188 Mass. 405

March 8, 1905 - June 21, 1905

Court Below: Superior Court, Suffolk County


Practice, Civil, Exceptions. Boston Elevated Railway Company. Elevated Railway. Damages.

Exceptions not argued are considered waived.

On a petition under St. 1894, c. 548, § 8, against the Boston Elevated Railway Company for damages to the petitioner's property from the location, construction, maintenance and operation of the respondent's elevated railway, the petitioner is not entitled to damages for any annoyance or injury suffered by the customers of tenants in the petitioner's buildings from their horses being frightened by the operation of the road when driven to the premises, the suffering from this inconvenience being a condition common to all persons driving horses in that vicinity.

No exception lies to a refusal to give an instruction in the language requested if it was given in substance.

PETITION, filed July 9, 1901, under St. 1894, c. 548, § 8, by the owners of land and the buildings thereon numbered from 2364 to 2372 inclusive on Washington Street in that part of Boston called Roxbury, for damages to that property from the location, construction, maintenance and operation of the respondent's elevated railway.

In the Superior Court the case was tried before Maynard, J. The jury returned a verdict for the petitioners, assessing damages in the sum of $6,933; and the respondent alleged exceptions, raising the questions stated by the court and others which are held to have been waived because not argued.

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C. F. Choate, Jr., J. L. Hall & R. A. Stewart, for the respondent, submitted a brief.

F. N. Nay, (W. N. Swain with him,) for the petitioners.

BRALEY, J. The exceptions of the respondent to the exclusion of certain questions asked one of the petitioners on crossexamination for the purpose of eliciting evidence, that after the road was constructed the value of the estate was enhanced, because the wall of the brick building used before for the display of advertisements, now would be observed by passengers on the trains, and to the instructions to the jury on this branch of the case, have not been argued, and they must be considered as waived.

This leaves as the only question for our determination whether the instruction requested, that the petitioners could not recover damages for any annoyance or injury suffered by the customers of tenants of the buildings from the fright of their horses when driven to the premises, and caused by the operation of the road, should have been given. It is not contended that either by the condition of the property, or the use for which it was fitted, its rental value would substantially be diminished by the possibility that this might occur, and the present case is clearly to be distinguished from Baker v. Boston Elevated Railway, 183 Mass. 178.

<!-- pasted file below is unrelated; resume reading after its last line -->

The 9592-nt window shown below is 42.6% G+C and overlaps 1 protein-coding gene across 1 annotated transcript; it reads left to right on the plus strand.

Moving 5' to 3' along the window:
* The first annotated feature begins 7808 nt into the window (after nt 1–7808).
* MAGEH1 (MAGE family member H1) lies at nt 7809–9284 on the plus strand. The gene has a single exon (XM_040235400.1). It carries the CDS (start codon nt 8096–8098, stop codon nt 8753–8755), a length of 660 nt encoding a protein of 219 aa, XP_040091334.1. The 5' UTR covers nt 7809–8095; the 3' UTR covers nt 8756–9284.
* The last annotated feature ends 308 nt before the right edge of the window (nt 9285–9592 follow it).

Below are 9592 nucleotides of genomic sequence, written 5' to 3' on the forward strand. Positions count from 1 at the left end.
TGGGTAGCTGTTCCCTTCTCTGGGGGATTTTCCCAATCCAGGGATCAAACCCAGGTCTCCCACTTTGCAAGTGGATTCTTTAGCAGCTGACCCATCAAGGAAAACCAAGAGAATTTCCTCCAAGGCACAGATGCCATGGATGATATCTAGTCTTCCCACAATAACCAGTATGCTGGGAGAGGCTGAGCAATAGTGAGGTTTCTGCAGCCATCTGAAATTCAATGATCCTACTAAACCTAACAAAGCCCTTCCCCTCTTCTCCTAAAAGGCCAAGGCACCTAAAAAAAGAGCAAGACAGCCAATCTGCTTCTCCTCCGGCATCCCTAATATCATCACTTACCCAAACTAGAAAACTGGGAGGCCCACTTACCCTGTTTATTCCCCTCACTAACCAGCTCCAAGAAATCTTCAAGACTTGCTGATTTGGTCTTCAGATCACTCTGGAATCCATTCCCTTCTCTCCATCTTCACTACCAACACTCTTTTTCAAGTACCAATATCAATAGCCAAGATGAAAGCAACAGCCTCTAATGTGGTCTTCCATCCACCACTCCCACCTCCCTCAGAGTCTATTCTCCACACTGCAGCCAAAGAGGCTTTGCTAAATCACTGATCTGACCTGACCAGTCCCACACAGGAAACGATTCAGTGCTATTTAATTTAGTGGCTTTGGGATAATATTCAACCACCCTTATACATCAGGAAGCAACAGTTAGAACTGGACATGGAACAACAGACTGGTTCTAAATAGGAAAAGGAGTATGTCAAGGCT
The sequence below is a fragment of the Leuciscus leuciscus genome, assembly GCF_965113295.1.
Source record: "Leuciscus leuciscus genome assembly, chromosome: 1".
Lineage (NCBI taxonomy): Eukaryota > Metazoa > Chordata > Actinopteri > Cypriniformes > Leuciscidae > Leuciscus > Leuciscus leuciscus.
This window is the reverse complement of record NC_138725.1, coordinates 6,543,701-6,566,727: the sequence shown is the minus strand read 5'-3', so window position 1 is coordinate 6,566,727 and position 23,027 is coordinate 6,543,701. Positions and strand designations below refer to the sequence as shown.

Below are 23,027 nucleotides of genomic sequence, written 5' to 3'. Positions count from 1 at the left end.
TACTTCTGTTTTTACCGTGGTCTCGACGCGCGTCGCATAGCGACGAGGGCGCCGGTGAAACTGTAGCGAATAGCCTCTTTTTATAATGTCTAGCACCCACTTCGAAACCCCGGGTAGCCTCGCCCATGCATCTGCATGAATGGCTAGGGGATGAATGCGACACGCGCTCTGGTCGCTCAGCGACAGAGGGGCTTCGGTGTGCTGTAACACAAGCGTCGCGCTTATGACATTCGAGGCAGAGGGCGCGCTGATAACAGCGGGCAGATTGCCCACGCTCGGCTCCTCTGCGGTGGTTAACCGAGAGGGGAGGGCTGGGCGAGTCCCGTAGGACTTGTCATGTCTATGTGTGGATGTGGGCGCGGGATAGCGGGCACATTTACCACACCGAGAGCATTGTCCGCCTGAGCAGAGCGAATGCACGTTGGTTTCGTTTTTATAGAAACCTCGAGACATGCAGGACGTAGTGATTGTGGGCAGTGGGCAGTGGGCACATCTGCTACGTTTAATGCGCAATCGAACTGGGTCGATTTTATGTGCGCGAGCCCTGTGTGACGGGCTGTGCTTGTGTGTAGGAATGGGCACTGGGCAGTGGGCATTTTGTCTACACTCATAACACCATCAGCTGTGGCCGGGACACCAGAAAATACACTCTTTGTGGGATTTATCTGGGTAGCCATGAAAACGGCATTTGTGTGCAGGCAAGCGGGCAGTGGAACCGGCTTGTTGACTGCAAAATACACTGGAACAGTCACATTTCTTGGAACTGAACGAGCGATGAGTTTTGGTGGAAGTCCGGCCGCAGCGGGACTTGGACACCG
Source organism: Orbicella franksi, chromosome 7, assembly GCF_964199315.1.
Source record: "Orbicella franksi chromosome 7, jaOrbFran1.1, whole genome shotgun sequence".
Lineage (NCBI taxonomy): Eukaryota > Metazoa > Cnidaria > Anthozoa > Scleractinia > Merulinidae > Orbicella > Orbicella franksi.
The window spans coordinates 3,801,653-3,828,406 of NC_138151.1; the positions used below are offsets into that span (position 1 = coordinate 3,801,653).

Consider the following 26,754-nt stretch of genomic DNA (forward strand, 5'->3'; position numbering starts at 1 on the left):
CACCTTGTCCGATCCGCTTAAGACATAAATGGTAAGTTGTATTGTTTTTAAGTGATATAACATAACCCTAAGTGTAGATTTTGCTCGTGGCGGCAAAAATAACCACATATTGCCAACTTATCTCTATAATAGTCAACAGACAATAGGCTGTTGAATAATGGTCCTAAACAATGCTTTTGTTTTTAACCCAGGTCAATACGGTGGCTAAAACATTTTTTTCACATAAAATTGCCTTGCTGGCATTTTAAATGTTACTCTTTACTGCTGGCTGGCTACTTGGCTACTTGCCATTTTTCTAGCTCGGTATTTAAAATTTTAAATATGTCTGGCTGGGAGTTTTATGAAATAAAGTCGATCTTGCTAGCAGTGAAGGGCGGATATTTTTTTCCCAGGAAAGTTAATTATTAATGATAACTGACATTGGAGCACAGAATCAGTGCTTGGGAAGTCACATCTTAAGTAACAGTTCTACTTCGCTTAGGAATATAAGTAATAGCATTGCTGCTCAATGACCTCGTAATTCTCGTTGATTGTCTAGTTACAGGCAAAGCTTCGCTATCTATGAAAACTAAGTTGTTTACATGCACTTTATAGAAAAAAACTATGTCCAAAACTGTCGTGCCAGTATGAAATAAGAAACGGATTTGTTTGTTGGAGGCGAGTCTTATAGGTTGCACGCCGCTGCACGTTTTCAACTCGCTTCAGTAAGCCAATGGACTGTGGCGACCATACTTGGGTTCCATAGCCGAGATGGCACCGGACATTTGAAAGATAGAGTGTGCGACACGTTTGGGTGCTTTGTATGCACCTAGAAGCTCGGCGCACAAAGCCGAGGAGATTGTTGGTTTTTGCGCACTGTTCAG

While, without objection, evidence was introduced that horses had been frightened, such an occurrence cannot be considered upon the evidence as an element of damage for which they were entitled to recover. This inconvenience was general in character, and not confined to those having occasion to trade with the tenants, but was a condition common to all driving horses in that vicinity. Quincy Canal v. Newcomb, 7 Met. 276, 283.

An instruction that this circumstance did not diminish the commercial value of the property, but was outside of the liability of the respondent, thus became applicable.

If, however, the request properly could have been given as framed, the refusal to rule in the language requested, when followed by an instruction to the same effect, was all that the respondent rightly could ask, and it has no just ground of exception. Norwood v. Somerville, 159 Mass. 105, 112. Graham v. Middleby, 185 Mass. 349, 354.

Upon looking at the ruling given, it appears that the jury

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were instructed that no recovery could be had for any injury suffered from this cause, and that the damages to be assessed must be confined strictly to acts which made the estate less available for the use to which it was adapted.

Exceptions overruled.